As America bled tears over the murder of George Floyd in 2020 by the hands of a police officer, it put many many activists in debates about the country's future. We thought it would end here, but there have been even more similar incidents since then. Dr. Lisa Collins is a playwright and filmmaker who observed these unfolding events and produced Be Careful What You Ask For (2020), which remains an authentic short film up-to-date.
Dr. Lisa has been working in racial relations for many years. She provides organizational and individual support to recover from racial trauma. Having experienced the people of color's dilemma with surviving the dominant white organizations, Lisa took up the role to educate and heal them through love.
As a researcher, she recognized Oregon's existing ignorance of racial relations. No one has ever researched these racial differences, except Lisa, who based her doctorate study on it. She worked day and night to compile authentic research with pragmatic methodologies and results.
This doctorate study defined Lisa's future career as a Life Coach and Filmmaker. She became a director of a consulting firm, Education Through Engagement, LLC, to do life coaching for organizations. Her research methodologies prove to be practical for many individuals.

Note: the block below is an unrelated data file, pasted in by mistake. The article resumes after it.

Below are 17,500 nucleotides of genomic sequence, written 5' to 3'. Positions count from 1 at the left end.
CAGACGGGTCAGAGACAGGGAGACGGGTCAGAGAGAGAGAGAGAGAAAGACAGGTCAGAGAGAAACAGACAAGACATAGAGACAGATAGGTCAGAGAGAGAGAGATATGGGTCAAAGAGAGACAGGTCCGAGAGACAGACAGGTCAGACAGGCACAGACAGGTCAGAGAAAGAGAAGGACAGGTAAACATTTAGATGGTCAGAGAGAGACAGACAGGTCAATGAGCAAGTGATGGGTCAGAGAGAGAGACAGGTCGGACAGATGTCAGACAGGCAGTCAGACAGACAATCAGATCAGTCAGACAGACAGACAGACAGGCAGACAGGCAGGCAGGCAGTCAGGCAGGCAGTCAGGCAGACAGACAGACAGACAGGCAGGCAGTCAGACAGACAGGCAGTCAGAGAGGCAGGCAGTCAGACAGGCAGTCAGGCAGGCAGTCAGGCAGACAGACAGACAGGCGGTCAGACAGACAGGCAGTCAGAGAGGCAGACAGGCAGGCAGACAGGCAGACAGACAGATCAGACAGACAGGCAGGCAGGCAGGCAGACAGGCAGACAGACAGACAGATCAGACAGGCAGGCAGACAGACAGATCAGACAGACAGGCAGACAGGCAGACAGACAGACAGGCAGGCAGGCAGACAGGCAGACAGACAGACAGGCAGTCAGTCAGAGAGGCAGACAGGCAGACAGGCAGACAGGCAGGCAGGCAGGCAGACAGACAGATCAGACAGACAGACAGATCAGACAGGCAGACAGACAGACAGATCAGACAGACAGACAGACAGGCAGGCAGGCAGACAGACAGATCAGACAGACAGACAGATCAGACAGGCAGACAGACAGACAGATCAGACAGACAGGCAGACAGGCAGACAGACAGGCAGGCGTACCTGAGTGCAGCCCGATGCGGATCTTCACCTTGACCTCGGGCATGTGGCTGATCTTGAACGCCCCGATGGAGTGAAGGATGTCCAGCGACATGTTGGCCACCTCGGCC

Be Careful What You Ask For is a critically acclaimed short film that pays tribute to Jason Erik Washington, a black man murdered by the Portland State University officers for his racial identity. The world saw this frightening sight with their eyes, and many people of color continue to feel unsafe and angered by the consistent loss of life.
As Americans marched on the streets in solidarity and justice for Jason, Lisa took out her notebook to write the script for the short film. This film didn't move in circles to prove a point, but a direct conversation between two white people about the injustice in the society against Black Americans. When asked why Lisa chose a white couple as the main protagonists for the dialogue film, the filmmaker explained, "To be quite honest, if the actors were Black, it wouldn't have the same weight."
Having worked with many organizations and taught in many public school systems, Dr. Lisa unveiled the actual realities of a multicultural society. Be Careful What You Ask For depicts an eye-opening conversation that leaves the audience to self-reflect on their actions. Her film comprises lines inspired by people's daily conversations, and it deepens the impact.
Be Careful What You Ask For was recently showcased at the Robinson Film Awards International Film Festival and Portland Film Festival. Lisa continues to write plays. Her latest work is stage plays: HWY 8 and Lunch Room that touch upon the same idea. According to Lisa, these plays and short films can initiate conversations and debates over race discrimination or other challenges that continue to exist in American society even today.